Jason Kendall
William Paterson University
Amateur Astronomers Association of New York

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Nighttime in Inwood Hill Park
June 22, 2008

I went out last night into our Park at about 10pm. It was filled with people, and they were all doing kid stuff in the evening. Getting a beer, chasing each other around. Normal normal normal. Then there was me. I was wandering around with the 6" telescope. The baseball diamond was not great. Too many lights, and they were above me. I was not worried about showing others the sky, I wanted to do a number of test runs, this being one, of how to negotiate the night sky and get to know it before I try to impress others with my knowledge...

Anyway, I found I had to go to the top of the hill. And LO! there was a great thing up there. The trees are thick and full, but at the clearing on the top of the hill, all they do is serve to block every single street light. Summertime up there is FANTASTIC. Now I just have to wait for a night that does not have so much humidity that you can swim in it. That makes a lot of sky brightness.

Even still, I was able to clearly see M57 in the 6". It made me wonder if I cold get M101, which was also high in the sky and to the East. Well, I think I need a laser pointer on the scope. That way I can really see where I am pointing. It might be a complete need in these parts. I could not even convince myself that I thought I found it.

Oh well. Double stars look cool too.



About Jason Kendall

I am currently adjunct faculty at William Paterson University teaching astronomy. I hold a Master of Science in Astronomy from New Mexico State University. I am also a board member of the Amateur Astronomers Association of New York. Since 2008, I have led the Inwood Astronomy Project which brought over 200 events of stargazing and public astronomy outreach to upper Manhattan, including the historic Inwood Star Fest, where Inwood Hill Park lights were turned off as part of the 100 Hours of Astronomy event in IYA2009. This was the first time in New York City history when park lights were turned off for an astronomy event. I've also focused on park safety due to an uptick in sexual assaults in Washington Heights and Inwood during 2011. I've worked to make our parks safer by encouraging public use of parks at night through night-time events with Park Rangers. I have led numerous "starwatching parties" and astronomy events in New York City, New Mexico, Minnesota, New Jersey, Connecticut and Texas. I am also proud to have been part of the NASA/JPL Solar System Ambassador Program from 2009 to 2012. It all started way back in the fourth grade by the encouragement of two noted astronomers, Charles Schweighauser and Bart Bok. I saw Saturn through Charlie's telescope at then Sangamon State University on a clear Illinois night, and Bart encouraged me under those stars to study hard to come visit him at Kitt Peak National Observatory. I finally did make it down there about a decade after Bart passed away, and I found the favorite spots in Tucson, Arizona, where Bart and his wife Priscilla would spend when they were not gazing at the stars. Bart and his wife were pioneers in the study of the Milky Way, and their studies of the starforming regions called Bok Globules. It's even in my family. My great-grandfather was a Midwestern minister who used to preach his sermons out under the dark, cloudless nights. He always believed that getting out and experiencing the wonders of the natural world was a central part of being human. My family has always been inspired by his words: "We look up to look within." I hope that you'll join me under the stars or at one of my talks.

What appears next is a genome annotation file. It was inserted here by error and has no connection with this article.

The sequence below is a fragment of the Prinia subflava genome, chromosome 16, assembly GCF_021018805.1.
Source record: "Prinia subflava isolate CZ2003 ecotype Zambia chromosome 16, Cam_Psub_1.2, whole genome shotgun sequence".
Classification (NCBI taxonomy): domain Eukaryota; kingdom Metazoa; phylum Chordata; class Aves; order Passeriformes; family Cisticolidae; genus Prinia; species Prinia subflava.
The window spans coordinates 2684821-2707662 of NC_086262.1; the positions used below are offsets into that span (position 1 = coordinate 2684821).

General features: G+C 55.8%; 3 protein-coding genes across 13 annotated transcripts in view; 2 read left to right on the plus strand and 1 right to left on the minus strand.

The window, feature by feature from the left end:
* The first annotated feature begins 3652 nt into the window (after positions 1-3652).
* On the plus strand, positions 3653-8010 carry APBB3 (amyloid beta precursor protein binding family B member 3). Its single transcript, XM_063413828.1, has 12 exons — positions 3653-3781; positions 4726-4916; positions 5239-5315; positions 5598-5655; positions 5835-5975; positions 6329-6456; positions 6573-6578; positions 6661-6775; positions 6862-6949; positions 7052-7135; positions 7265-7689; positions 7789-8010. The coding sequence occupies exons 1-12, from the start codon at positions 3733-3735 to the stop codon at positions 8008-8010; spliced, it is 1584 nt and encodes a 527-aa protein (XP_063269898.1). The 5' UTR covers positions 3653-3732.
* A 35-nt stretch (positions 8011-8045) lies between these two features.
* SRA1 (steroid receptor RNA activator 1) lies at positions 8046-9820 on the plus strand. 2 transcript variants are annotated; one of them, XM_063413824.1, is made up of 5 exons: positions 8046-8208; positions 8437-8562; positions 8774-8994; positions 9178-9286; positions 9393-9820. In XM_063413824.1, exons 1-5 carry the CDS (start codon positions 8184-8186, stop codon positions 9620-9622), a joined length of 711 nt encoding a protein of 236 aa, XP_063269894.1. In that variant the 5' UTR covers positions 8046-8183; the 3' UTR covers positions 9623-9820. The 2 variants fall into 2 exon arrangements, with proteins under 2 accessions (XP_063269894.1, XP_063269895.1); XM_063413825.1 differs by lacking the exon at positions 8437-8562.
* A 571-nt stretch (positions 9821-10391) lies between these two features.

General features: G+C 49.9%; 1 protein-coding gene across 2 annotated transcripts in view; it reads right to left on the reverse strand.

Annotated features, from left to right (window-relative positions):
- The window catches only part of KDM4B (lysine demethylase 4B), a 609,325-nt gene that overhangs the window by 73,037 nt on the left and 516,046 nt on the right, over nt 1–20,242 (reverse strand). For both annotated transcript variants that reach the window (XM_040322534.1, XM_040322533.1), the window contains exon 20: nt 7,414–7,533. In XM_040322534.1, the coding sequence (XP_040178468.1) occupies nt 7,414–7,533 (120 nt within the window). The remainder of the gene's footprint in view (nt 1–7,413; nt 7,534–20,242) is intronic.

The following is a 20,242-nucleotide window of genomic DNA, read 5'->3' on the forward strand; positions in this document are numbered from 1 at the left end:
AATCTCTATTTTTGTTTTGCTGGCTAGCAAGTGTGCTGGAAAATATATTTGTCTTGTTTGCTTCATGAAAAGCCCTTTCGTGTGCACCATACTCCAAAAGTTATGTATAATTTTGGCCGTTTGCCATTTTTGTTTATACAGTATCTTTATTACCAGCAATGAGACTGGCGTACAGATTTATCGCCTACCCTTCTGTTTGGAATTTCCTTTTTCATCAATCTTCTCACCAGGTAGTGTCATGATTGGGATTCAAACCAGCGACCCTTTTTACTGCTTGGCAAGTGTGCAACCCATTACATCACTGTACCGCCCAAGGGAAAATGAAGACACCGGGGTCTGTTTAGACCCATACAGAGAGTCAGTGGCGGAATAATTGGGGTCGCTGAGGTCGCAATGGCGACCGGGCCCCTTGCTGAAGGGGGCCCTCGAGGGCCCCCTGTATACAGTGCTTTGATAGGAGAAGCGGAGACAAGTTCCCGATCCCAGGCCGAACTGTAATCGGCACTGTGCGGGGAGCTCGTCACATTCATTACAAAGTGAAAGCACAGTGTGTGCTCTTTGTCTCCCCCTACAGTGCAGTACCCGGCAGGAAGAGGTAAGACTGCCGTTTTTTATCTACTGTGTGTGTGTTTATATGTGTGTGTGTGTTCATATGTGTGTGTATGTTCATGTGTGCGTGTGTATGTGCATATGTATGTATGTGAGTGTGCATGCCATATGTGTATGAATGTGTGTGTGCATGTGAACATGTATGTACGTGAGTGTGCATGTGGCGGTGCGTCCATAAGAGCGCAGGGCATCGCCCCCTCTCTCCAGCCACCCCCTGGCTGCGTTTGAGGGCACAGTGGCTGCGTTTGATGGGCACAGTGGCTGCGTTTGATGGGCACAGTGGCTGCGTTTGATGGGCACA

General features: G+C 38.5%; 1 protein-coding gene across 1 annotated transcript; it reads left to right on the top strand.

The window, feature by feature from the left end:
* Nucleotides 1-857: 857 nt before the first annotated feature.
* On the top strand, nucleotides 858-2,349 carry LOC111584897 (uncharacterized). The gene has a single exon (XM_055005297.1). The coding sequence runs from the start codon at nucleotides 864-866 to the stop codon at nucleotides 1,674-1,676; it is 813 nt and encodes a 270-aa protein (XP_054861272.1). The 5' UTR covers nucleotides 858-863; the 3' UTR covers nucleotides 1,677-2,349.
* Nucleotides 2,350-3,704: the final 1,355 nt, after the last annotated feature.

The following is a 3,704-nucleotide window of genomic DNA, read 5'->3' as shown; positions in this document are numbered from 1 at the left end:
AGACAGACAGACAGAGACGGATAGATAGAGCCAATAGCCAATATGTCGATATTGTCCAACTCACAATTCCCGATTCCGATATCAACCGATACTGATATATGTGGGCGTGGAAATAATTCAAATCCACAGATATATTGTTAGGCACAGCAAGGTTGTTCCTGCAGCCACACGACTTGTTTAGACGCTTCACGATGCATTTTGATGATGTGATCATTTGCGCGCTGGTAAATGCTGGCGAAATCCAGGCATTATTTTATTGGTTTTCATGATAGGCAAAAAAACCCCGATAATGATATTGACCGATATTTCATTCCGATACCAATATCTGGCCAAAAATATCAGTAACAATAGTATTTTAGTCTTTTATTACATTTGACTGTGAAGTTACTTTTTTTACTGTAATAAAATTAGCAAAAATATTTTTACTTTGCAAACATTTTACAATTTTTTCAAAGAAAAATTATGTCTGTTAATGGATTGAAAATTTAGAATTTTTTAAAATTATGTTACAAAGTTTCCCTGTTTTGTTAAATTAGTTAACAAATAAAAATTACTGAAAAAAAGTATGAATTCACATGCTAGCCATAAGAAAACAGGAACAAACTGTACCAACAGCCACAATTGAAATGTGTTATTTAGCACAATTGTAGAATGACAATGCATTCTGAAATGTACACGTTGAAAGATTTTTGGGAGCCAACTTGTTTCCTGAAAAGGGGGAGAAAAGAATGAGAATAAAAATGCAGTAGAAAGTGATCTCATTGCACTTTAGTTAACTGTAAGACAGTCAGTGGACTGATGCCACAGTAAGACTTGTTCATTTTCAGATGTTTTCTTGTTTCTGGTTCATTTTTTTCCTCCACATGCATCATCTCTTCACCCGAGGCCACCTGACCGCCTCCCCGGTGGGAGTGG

Come see what's up in the sky!

Jason Kendall

We look up to look within

William Paterson University Department of Physics American Astronomical Society Astronomical Society of the Pacific Amateur Astronomers Association of New York

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